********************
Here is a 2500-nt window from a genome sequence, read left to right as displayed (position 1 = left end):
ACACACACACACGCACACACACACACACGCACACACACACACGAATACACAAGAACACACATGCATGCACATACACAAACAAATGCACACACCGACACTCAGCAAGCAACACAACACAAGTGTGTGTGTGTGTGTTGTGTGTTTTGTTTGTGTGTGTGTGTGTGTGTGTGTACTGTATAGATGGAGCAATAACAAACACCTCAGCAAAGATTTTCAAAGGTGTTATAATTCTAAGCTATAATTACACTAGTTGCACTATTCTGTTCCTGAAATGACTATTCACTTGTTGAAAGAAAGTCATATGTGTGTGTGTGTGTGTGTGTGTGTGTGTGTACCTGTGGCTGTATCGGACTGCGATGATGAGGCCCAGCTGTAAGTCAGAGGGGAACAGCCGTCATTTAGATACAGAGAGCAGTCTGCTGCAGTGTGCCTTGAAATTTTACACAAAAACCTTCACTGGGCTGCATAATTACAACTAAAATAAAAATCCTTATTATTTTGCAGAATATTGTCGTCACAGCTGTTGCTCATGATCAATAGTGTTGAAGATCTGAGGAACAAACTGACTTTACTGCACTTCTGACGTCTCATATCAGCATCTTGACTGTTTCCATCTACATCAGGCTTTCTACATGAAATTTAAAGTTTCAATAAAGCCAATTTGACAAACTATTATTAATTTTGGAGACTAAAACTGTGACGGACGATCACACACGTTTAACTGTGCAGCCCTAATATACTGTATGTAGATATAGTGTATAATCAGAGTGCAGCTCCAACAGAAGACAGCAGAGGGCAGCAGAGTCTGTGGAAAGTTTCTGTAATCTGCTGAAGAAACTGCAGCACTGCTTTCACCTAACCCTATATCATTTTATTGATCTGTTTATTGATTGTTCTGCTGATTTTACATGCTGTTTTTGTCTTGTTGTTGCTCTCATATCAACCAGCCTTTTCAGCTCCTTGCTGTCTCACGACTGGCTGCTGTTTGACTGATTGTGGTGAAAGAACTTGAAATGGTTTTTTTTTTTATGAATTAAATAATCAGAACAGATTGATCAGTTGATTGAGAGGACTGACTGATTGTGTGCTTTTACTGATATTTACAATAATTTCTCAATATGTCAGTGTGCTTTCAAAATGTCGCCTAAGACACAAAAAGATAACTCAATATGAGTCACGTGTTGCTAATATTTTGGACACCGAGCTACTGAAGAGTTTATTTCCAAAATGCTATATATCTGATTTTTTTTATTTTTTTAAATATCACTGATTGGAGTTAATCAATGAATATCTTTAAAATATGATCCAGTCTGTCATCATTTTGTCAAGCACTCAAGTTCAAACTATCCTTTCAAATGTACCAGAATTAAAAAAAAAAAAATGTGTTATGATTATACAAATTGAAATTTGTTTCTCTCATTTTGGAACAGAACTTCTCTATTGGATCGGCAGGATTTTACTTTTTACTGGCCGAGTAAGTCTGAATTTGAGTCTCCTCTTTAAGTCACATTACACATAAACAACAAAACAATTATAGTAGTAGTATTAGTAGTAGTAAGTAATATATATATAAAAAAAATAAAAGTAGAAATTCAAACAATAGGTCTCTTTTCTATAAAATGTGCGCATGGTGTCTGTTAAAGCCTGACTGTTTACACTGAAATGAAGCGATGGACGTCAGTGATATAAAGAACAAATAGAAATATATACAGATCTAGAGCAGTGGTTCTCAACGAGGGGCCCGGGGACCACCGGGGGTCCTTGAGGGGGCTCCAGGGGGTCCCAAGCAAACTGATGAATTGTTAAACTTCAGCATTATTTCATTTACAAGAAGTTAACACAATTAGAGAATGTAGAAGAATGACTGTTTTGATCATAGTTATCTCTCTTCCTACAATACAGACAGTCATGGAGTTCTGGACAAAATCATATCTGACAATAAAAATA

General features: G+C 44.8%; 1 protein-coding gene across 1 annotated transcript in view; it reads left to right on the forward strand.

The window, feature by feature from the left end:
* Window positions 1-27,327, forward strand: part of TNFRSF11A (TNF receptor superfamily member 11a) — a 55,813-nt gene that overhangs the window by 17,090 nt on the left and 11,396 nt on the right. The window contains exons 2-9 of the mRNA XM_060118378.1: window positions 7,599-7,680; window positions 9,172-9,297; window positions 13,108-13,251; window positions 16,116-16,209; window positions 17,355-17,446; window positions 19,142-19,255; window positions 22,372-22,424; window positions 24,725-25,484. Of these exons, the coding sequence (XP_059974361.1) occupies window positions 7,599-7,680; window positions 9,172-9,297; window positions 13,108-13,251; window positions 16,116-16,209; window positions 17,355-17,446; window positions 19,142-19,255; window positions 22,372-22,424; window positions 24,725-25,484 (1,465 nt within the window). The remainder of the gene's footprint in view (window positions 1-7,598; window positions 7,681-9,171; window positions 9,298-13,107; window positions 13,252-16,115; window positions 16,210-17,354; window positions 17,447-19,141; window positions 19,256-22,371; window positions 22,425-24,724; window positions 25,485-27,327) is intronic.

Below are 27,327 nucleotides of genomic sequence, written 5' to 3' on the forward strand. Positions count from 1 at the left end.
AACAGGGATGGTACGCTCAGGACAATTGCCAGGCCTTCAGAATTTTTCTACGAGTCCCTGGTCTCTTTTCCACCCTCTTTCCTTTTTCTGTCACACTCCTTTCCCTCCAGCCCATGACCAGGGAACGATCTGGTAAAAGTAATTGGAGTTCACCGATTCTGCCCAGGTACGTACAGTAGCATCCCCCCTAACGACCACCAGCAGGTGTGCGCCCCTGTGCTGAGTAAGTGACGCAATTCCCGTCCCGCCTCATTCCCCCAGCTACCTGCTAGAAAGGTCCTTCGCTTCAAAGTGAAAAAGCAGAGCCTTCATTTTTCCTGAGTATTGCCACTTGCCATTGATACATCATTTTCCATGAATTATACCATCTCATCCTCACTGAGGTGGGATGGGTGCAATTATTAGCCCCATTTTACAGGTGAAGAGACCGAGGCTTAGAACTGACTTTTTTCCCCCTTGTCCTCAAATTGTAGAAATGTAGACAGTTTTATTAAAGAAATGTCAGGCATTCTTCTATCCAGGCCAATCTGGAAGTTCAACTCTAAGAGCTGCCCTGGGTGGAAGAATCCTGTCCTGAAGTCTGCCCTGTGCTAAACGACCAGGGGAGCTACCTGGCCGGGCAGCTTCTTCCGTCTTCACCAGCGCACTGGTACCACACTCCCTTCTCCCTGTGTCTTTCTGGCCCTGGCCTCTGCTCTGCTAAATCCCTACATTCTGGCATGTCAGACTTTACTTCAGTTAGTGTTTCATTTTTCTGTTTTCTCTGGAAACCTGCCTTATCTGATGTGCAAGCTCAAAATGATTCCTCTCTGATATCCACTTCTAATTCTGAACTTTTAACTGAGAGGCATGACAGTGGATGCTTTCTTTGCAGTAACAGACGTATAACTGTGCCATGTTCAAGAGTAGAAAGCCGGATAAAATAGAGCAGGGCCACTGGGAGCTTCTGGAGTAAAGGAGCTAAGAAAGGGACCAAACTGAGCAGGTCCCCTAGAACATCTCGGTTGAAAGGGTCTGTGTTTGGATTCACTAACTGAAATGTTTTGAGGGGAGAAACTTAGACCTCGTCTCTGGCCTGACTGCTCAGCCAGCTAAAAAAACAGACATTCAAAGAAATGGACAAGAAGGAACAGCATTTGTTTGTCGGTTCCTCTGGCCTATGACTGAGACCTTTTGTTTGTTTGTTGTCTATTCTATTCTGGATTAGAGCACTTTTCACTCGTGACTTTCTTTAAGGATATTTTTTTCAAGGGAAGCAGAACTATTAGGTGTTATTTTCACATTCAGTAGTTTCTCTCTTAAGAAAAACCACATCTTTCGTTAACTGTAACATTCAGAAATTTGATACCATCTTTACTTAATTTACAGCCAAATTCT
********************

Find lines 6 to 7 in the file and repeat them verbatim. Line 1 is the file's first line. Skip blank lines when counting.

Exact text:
Below are 27,327 nucleotides of genomic sequence, written 5' to 3' on the forward strand. Positions count from 1 at the left end.
AACAGGGATGGTACGCTCAGGACAATTGCCAGGCCTTCAGAATTTTTCTACGAGTCCCTGGTCTCTTTTCCACCCTCTTTCCTTTTTCTGTCACACTCCTTTCCCTCCAGCCCATGACCAGGGAACGATCTGGTAAAAGTAATTGGAGTTCACCGATTCTGCCCAGGTACGTACAGTAGCATCCCCCCTAACGACCACCAGCAGGTGTGCGCCCCTGTGCTGAGTAAGTGACGCAATTCCCGTCCCGCCTCATTCCCCCAGCTACCTGCTAGAAAGGTCCTTCGCTTCAAAGTGAAAAAGCAGAGCCTTCATTTTTCCTGAGTATTGCCACTTGCCATTGATACATCATTTTCCATGAATTATACCATCTCATCCTCACTGAGGTGGGATGGGTGCAATTATTAGCCCCATTTTACAGGTGAAGAGACCGAGGCTTAGAACTGACTTTTTTCCCCCTTGTCCTCAAATTGTAGAAATGTAGACAGTTTTATTAAAGAAATGTCAGGCATTCTTCTATCCAGGCCAATCTGGAAGTTCAACTCTAAGAGCTGCCCTGGGTGGAAGAATCCTGTCCTGAAGTCTGCCCTGTGCTAAACGACCAGGGGAGCTACCTGGCCGGGCAGCTTCTTCCGTCTTCACCAGCGCACTGGTACCACACTCCCTTCTCCCTGTGTCTTTCTGGCCCTGGCCTCTGCTCTGCTAAATCCCTACATTCTGGCATGTCAGACTTTACTTCAGTTAGTGTTTCATTTTTCTGTTTTCTCTGGAAACCTGCCTTATCTGATGTGCAAGCTCAAAATGATTCCTCTCTGATATCCACTTCTAATTCTGAACTTTTAACTGAGAGGCATGACAGTGGATGCTTTCTTTGCAGTAACAGACGTATAACTGTGCCATGTTCAAGAGTAGAAAGCCGGATAAAATAGAGCAGGGCCACTGGGAGCTTCTGGAGTAAAGGAGCTAAGAAAGGGACCAAACTGAGCAGGTCCCCTAGAACATCTCGGTTGAAAGGGTCTGTGTTTGGATTCACTAACTGAAATGTTTTGAGGGGAGAAACTTAGACCTCGTCTCTGGCCTGACTGCTCAGCCAGCTAAAAAAACAGACATTCAAAGAAATGGACAAGAAGGAACAGCATTTGTTTGTCGGTTCCTCTGGCCTATGACTGAGACCTTTTGTTTGTTTGTTGTCTATTCTATTCTGGATTAGAGCACTTTTCACTCGTGACTTTCTTTAAGGATATTTTTTTCAAGGGAAGCAGAACTATTAGGTGTTATTTTCACATTCAGTAGTTTCTCTCTTAAGAAAAACCACATCTTTCGTTAACTGTAACATTCAGAAATTTGATACCATCTTTACTTAATTTACAGCCAAATTCT